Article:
Offered to students admitted to Year 1 in ALL ALL Y N MATH3603 2019/05/26 03:33
 Enquiry for Course Details
MATH3603 Probability theory (6 credits) Academic Year 2018
Offering Department Mathematics Quota ---
Course Co-ordinator Dr Z Qu, Mathematics < zhengqu@maths.hku.hk >
Teachers Involved (Dr Z Qu,Mathematics)
Course Objectives The emphasis of this course will be on probability models and their applications. The primary aim is to elucidate the fundamental principles of probability theory through examples and to develop the ability of the students to apply what they have learned from this course to widely divergent concrete problems.
Course Contents & Topics -Basic probability theory: random variable, discrete and continuous probability distributions, expectation, variance, moment generating function, strong law of large numbers, central limit theorem.
-Conditional probability theory: conditional probability, Bayes theorem, conditional expectation, conditional variance, compound random variable, Polya's urn model, Bose-Einstein statistics.
-Markov chain theory: concepts of states and transition probability, irreducibility, stationary distribution, limiting probabilities, reversibility, hidden Markov chain, applications in marketing and genetic problems, branching process, Markov decision process.
-Poisson process and reliability theory: exponential distribution, memoryless property, Poisson process, concepts of reliability, applications to server queue problems.
Course Learning Outcomes
On successful completion of this course, students should be able to:

 CLO 1 understand and recognize the fundamental principles of probability theory CLO 2 explain the typical proofs and computational techniques in probability theory and apply them to concrete problems CLO 3 demonstrate knowledge and understanding of various types of probability models
Pre-requisites
(and Co-requisites and
Impermissible combinations)
Pass in (MATH2101 and MATH2211) or MATH2014 or (MATH1821 and MATH2822)
Course Status with Related Major/Minor /Professional Core 2018 Major in Mathematics ( Disciplinary Elective )
2018 Minor in Computational & Financial Mathematics ( Disciplinary Elective )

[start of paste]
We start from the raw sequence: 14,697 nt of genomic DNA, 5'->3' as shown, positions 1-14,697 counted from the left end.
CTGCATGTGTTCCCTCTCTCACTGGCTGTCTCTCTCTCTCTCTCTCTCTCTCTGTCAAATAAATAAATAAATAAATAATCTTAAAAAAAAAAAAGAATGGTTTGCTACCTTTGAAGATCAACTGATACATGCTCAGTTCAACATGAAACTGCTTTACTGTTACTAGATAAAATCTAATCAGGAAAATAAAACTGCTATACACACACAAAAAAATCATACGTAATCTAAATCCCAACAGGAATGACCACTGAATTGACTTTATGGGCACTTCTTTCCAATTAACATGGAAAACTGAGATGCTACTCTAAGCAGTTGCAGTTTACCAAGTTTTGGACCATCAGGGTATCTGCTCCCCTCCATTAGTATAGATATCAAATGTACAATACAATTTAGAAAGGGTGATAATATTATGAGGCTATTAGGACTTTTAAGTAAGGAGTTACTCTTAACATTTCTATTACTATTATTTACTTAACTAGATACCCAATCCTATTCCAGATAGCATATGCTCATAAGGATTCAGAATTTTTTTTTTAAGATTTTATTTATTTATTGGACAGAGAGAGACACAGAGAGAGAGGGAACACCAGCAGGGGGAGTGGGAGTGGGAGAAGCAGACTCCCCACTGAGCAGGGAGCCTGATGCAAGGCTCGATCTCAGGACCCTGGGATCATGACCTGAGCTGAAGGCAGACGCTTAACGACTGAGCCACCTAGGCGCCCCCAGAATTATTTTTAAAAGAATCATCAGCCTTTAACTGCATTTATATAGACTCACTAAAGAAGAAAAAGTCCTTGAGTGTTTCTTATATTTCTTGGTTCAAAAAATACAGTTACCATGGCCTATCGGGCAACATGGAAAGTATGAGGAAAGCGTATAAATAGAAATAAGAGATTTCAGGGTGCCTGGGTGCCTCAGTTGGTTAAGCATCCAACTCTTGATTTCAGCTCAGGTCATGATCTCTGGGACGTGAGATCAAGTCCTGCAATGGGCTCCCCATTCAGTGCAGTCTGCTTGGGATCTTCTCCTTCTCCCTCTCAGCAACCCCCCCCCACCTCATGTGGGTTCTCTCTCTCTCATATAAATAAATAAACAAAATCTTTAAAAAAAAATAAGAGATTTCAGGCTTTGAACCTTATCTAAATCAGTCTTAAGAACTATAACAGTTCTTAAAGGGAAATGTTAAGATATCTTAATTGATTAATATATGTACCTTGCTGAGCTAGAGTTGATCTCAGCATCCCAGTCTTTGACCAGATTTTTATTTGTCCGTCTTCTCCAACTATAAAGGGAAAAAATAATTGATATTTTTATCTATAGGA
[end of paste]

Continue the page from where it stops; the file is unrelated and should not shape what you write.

2018 Minor in Mathematics ( Disciplinary Elective )
2017 Major in Mathematics ( Disciplinary Elective )
2017 Major in Mathematics/Physics ( Disciplinary Elective )
2017 Minor in Computational & Financial Mathematics ( Disciplinary Elective )
2017 Minor in Mathematics ( Disciplinary Elective )
2016 Major in Mathematics ( Disciplinary Elective )
2016 Major in Mathematics/Physics ( Disciplinary Elective )
2016 Minor in Computational & Financial Mathematics ( Disciplinary Elective )
2016 Minor in Mathematics ( Disciplinary Elective )
2015 Major in Mathematics ( Disciplinary Elective )
2015 Major in Mathematics/Physics ( Disciplinary Elective )
2015 Minor in Computational & Financial Mathematics ( Disciplinary Elective )
2015 Minor in Mathematics ( Disciplinary Elective )
2014 Major in Mathematics ( Disciplinary Elective )
2014 Major in Mathematics/Physics ( Disciplinary Elective )
2014 Minor in Computational & Financial Mathematics ( Disciplinary Elective )
2014 Minor in Mathematics ( Disciplinary Elective )
Course to PLO Mapping 2018 Major in Mathematics < PLO 1,2,3 >
2017 Major in Mathematics < PLO 1,2,3 >
2017 Major in Mathematics/Physics < PLO 1,2,3 >
2016 Major in Mathematics < PLO 1,2,3 >
2016 Major in Mathematics/Physics < PLO 1,2,3 >
2015 Major in Mathematics < PLO 1,2,3 >
2015 Major in Mathematics/Physics < PLO 1,2,3 >
2014 Major in Mathematics < PLO 1,2,3 >
2014 Major in Mathematics/Physics < PLO 1,2,3 >
Offer in 2018 - 2019 Y        1st sem    Examination Dec
Offer in 2019 - 2020 Y
Course Grade A+ to F
Grade Descriptors
 A Demonstrate an excellent understanding of key concepts and ideas by being able to identify the appropriate theorems and their applications through correctly analysing problems, clearly and elegantly presenting correct logical reasoning and argumentation and being able to carry out computations carefully and correctly, and with some innovative approaches to solving problems. Demonstrate a good understanding of key concepts and ideas by being able to identify the appropriate theorems and their applications through correctly analysing problems, but with some minor inadequacies in arguments, identifying the appropriate theorems or their applications and presentation or with some minor computational errors. Demonstrate an acceptable understanding of key concepts and ideas by being able to correctly identify appropriate theorems, but with some inadequacies in applying the theorems through incorrectly analysing problems with poor argument and presentation or a number of minor computational errors. Demonstrate some understanding of key concepts and ideas by being able to correctly identify appropriate theorems, but with substantial inadequacies in applying the theorems through incorrectly analysing problems with poor argument or presentation or with substantial computational errors. Demonstrate poor and inadequate understanding by not being able to identify appropriate theorems or their applications, or not being able to complete the solution.
Course Type Lecture-based course
Course Teaching
& Learning Activities
Activities Details No. of Hours
Lectures 36
Tutorials 12
Reading / Self study 100
Assessment Methods
and Weighting
Methods Details Weighting in final
course grade (%)
Assessment Methods
to CLO Mapping
Assignments Coursework assessment 10 CLO 1,2,3
Examination 50 CLO 1,2,3
Test Two midterm tests 40 CLO 1,2,3
Required/recommended reading
and online materials
S.M. Ross: Introduction to Probability Models (Academic Press, 2007, 9th ed.)
Course Website http://moodle.hku.hk/
Additional Course Information Tutorial timetable:
http://hkumath.hku.hk/~math/Timetable/timetable1819_S1.pdf
 Back  /  Home